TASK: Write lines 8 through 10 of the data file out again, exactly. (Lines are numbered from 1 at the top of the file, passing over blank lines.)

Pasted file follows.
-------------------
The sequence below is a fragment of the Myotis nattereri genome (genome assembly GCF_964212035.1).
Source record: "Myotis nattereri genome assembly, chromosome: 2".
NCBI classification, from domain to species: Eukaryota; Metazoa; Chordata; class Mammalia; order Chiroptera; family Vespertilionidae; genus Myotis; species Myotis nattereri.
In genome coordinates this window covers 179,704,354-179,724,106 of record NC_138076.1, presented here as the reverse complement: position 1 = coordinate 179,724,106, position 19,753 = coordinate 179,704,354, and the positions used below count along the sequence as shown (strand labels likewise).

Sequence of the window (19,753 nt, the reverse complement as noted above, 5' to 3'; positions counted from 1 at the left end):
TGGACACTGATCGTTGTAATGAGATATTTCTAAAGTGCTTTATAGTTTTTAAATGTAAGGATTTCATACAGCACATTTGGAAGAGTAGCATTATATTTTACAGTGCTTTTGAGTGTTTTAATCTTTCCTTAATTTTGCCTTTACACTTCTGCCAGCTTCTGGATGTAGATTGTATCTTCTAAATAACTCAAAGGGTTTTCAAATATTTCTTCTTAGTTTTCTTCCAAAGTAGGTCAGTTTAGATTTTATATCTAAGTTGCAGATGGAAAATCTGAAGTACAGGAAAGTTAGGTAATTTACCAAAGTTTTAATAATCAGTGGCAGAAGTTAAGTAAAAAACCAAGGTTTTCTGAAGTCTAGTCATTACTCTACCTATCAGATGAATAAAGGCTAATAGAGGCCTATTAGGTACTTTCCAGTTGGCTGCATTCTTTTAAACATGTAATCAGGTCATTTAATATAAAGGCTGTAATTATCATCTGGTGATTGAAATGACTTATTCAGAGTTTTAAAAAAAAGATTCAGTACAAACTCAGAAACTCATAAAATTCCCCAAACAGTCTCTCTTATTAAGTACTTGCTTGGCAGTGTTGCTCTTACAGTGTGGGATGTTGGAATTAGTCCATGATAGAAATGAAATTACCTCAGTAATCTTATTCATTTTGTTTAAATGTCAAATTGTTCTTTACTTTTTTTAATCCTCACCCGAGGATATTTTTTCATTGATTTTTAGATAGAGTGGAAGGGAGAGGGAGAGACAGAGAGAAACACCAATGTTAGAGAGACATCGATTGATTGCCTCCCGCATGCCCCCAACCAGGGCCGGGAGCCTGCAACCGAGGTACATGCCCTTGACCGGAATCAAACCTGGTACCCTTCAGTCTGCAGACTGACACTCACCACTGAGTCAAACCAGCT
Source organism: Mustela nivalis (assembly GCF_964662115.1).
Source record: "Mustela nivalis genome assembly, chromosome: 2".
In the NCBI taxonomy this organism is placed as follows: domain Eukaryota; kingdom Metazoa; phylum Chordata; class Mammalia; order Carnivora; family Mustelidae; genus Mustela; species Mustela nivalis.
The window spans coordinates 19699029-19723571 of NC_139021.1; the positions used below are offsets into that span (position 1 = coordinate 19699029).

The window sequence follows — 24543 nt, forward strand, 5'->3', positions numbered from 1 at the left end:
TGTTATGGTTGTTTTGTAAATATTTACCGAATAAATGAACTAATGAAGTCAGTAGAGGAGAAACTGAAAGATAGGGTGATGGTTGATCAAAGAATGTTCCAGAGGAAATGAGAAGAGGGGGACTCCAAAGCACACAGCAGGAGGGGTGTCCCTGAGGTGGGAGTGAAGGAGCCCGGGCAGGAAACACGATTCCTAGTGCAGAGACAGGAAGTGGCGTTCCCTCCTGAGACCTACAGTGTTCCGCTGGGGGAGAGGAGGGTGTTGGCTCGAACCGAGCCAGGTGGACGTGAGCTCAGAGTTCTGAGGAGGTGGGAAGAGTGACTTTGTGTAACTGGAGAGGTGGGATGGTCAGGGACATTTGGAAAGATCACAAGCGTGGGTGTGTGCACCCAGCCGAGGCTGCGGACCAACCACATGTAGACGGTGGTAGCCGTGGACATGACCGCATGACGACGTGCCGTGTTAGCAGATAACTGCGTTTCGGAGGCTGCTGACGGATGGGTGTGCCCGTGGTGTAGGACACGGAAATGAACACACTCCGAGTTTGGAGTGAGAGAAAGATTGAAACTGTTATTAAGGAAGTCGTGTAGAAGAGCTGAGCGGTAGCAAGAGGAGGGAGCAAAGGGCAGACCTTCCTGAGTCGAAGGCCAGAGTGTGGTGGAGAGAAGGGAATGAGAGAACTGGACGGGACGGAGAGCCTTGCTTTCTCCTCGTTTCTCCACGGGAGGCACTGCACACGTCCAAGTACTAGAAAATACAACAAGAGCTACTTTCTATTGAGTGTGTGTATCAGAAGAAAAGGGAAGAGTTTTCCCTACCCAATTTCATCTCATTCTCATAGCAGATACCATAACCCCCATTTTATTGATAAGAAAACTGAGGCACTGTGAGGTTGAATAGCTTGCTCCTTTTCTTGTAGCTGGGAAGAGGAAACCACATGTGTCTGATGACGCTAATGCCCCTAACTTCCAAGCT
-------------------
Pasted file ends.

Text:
Source record: "Mustela nivalis genome assembly, chromosome: 2".
In the NCBI taxonomy this organism is placed as follows: domain Eukaryota; kingdom Metazoa; phylum Chordata; class Mammalia; order Carnivora; family Mustelidae; genus Mustela; species Mustela nivalis.
The window spans coordinates 19699029-19723571 of NC_139021.1; the positions used below are offsets into that span (position 1 = coordinate 19699029).